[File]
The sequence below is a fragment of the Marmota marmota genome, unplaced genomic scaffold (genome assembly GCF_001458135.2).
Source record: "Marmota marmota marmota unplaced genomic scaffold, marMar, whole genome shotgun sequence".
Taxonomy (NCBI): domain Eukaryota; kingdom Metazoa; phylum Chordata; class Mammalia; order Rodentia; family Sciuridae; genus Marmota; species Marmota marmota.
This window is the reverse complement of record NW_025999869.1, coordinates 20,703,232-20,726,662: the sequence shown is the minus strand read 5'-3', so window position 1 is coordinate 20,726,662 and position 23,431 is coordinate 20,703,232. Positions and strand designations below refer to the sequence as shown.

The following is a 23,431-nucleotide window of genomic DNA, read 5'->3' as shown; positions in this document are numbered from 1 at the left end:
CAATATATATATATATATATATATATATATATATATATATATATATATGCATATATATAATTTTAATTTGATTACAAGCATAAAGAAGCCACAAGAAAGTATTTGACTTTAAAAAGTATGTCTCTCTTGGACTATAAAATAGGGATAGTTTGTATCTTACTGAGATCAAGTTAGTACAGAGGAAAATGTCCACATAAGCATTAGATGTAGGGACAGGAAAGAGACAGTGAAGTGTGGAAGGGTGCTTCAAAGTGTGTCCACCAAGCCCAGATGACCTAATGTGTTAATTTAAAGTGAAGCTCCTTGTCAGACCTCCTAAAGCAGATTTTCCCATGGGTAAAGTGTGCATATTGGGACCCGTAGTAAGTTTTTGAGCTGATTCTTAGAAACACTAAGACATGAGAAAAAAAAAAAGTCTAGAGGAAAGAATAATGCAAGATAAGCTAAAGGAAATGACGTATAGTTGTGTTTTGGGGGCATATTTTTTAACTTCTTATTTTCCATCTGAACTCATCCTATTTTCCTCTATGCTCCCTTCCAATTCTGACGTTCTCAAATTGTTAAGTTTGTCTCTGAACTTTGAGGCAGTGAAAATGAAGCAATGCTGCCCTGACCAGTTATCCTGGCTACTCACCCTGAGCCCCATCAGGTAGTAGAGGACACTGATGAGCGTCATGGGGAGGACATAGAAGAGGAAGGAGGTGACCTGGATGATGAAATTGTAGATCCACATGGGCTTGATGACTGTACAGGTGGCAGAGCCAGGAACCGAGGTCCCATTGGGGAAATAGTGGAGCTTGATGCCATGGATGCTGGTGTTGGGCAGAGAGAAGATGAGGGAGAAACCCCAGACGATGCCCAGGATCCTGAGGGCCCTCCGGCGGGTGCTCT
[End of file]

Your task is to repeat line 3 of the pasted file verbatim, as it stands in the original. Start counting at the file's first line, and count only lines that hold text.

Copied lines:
Taxonomy (NCBI): domain Eukaryota; kingdom Metazoa; phylum Chordata; class Mammalia; order Rodentia; family Sciuridae; genus Marmota; species Marmota marmota.